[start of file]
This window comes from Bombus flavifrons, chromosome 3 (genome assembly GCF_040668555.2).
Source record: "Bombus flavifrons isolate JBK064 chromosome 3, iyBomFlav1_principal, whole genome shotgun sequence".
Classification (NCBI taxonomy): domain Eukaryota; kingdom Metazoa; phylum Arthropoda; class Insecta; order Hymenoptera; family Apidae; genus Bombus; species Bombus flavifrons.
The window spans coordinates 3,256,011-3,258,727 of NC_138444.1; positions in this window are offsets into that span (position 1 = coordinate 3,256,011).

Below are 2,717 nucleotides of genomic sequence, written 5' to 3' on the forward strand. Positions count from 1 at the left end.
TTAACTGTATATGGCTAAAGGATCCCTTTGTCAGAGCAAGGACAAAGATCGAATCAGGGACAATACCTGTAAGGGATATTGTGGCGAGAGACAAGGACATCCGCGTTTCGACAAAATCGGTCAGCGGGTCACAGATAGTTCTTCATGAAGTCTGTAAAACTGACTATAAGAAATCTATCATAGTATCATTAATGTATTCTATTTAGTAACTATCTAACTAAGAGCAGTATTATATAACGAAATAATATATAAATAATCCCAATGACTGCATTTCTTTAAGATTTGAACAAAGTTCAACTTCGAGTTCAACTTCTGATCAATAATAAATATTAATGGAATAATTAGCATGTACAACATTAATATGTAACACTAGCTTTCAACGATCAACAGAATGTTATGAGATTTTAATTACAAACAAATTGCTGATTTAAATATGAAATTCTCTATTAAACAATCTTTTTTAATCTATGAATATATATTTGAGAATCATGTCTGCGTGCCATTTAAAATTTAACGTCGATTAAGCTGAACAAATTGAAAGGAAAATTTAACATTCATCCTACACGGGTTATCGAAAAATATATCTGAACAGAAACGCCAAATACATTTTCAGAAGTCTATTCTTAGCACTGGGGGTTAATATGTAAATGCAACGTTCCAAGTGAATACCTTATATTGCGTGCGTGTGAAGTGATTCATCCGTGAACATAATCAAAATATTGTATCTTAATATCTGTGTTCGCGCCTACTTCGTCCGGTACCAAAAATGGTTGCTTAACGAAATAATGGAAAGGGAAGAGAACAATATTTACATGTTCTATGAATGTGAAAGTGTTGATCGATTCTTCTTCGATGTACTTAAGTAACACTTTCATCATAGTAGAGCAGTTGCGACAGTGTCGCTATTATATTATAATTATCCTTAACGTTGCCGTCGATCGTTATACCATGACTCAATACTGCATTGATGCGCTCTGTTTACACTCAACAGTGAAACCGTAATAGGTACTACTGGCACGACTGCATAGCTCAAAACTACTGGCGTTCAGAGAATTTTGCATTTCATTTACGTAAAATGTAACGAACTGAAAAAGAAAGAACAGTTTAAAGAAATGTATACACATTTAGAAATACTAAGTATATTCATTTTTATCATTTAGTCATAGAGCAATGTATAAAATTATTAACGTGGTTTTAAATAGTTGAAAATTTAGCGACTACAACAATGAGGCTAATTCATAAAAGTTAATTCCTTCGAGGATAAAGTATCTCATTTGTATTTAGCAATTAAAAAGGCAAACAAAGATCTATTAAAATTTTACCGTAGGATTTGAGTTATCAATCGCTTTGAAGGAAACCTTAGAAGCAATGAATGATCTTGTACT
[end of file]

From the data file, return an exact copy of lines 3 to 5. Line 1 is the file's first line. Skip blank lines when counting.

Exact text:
Classification (NCBI taxonomy): domain Eukaryota; kingdom Metazoa; phylum Arthropoda; class Insecta; order Hymenoptera; family Apidae; genus Bombus; species Bombus flavifrons.
The window spans coordinates 3,256,011-3,258,727 of NC_138444.1; positions in this window are offsets into that span (position 1 = coordinate 3,256,011).

Below are 2,717 nucleotides of genomic sequence, written 5' to 3' on the forward strand. Positions count from 1 at the left end.